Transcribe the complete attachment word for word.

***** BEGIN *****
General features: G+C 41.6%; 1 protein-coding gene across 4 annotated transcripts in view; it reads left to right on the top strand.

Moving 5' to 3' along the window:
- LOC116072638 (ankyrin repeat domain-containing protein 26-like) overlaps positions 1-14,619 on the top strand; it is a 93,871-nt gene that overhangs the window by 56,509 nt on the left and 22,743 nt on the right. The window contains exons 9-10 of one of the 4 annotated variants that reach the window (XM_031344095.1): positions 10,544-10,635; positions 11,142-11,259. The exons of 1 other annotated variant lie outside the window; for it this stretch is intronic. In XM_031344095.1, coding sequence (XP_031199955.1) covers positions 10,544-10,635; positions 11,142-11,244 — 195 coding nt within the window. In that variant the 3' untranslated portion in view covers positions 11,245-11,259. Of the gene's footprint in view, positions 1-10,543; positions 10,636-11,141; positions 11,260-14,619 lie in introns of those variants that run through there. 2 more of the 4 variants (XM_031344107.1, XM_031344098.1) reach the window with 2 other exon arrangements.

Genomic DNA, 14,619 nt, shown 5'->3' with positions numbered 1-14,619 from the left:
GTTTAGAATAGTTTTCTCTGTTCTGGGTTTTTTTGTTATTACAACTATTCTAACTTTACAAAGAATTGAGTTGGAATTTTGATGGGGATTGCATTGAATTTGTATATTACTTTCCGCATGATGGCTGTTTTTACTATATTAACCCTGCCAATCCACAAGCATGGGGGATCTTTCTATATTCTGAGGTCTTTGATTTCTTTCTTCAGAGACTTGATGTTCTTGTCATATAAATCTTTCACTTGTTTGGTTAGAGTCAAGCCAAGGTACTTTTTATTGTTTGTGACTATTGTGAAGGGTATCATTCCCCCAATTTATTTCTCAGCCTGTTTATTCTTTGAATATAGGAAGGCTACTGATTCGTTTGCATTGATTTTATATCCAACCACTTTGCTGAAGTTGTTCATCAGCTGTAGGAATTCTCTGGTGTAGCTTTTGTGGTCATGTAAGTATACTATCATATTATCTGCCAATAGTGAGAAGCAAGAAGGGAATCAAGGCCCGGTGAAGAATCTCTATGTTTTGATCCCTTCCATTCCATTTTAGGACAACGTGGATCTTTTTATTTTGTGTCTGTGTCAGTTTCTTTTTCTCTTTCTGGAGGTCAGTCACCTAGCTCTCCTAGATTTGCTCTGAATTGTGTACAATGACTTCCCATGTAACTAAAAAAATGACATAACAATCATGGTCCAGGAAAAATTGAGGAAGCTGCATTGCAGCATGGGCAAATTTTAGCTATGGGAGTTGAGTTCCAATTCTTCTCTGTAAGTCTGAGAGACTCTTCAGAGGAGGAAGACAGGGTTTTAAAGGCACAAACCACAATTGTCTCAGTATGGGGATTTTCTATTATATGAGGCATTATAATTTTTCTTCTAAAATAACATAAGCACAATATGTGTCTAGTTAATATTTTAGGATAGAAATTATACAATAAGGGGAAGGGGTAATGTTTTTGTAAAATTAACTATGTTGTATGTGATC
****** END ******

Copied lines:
General features: G+C 41.6%; 1 protein-coding gene across 4 annotated transcripts in view; it reads left to right on the top strand.

Moving 5' to 3' along the window:
- LOC116072638 (ankyrin repeat domain-containing protein 26-like) overlaps positions 1-14,619 on the top strand; it is a 93,871-nt gene that overhangs the window by 56,509 nt on the left and 22,743 nt on the right. The window contains exons 9-10 of one of the 4 annotated variants that reach the window (XM_031344095.1): positions 10,544-10,635; positions 11,142-11,259. The exons of 1 other annotated variant lie outside the window; for it this stretch is intronic. In XM_031344095.1, coding sequence (XP_031199955.1) covers positions 10,544-10,635; positions 11,142-11,244 — 195 coding nt within the window. In that variant the 3' untranslated portion in view covers positions 11,245-11,259. Of the gene's footprint in view, positions 1-10,543; positions 10,636-11,141; positions 11,260-14,619 lie in introns of those variants that run through there. 2 more of the 4 variants (XM_031344107.1, XM_031344098.1) reach the window with 2 other exon arrangements.

Genomic DNA, 14,619 nt, shown 5'->3' with positions numbered 1-14,619 from the left:
GTTTAGAATAGTTTTCTCTGTTCTGGGTTTTTTTGTTATTACAACTATTCTAACTTTACAAAGAATTGAGTTGGAATTTTGATGGGGATTGCATTGAATTTGTATATTACTTTCCGCATGATGGCTGTTTTTACTATATTAACCCTGCCAATCCACAAGCATGGGGGATCTTTCTATATTCTGAGGTCTTTGATTTCTTTCTTCAGAGACTTGATGTTCTTGTCATATAAATCTTTCACTTGTTTGGTTAGAGTCAAGCCAAGGTACTTTTTATTGTTTGTGACTATTGTGAAGGGTATCATTCCCCCAATTTATTTCTCAGCCTGTTTATTCTTTGAATATAGGAAGGCTACTGATTCGTTTGCATTGATTTTATATCCAACCACTTTGCTGAAGTTGTTCATCAGCTGTAGGAATTCTCTGGTGTAGCTTTTGTGGTCATGTAAGTATACTATCATATTATCTGCCAATAGTGAGAAGCAAGAAGGGAATCAAGGCCCGGTGAAGAATCTCTATGTTTTGATCCCTTCCATTCCATTTTAGGACAACGTGGATCTTTTTATTTTGTGTCTGTGTCAGTTTCTTTTTCTCTTTCTGGAGGTCAGTCACCTAGCTCTCCTAGATTTGCTCTGAATTGTGTACAATGACTTCCCATGTAACTAAAAAAATGACATAACAATCATGGTCCAGGAAAAATTGAGGAAGCTGCATTGCAGCATGGGCAAATTTTAGCTATGGGAGTTGAGTTCCAATTCTTCTCTGTAAGTCTGAGAGACTCTTCAGAGGAGGAAGACAGGGTTTTAAAGGCACAAACCACAATTGTCTCAGTATGGGGATTTTCTATTATATGAGGCATTATAATTTTTCTTCTAAAATAACATAAGCACAATATGTGTCTAGTTAATATTTTAGGATAGAAATTATACAATAAGGGGAAGGGGTAATGTTTTTGTAAAATTAACTATGTTGTATGTGATC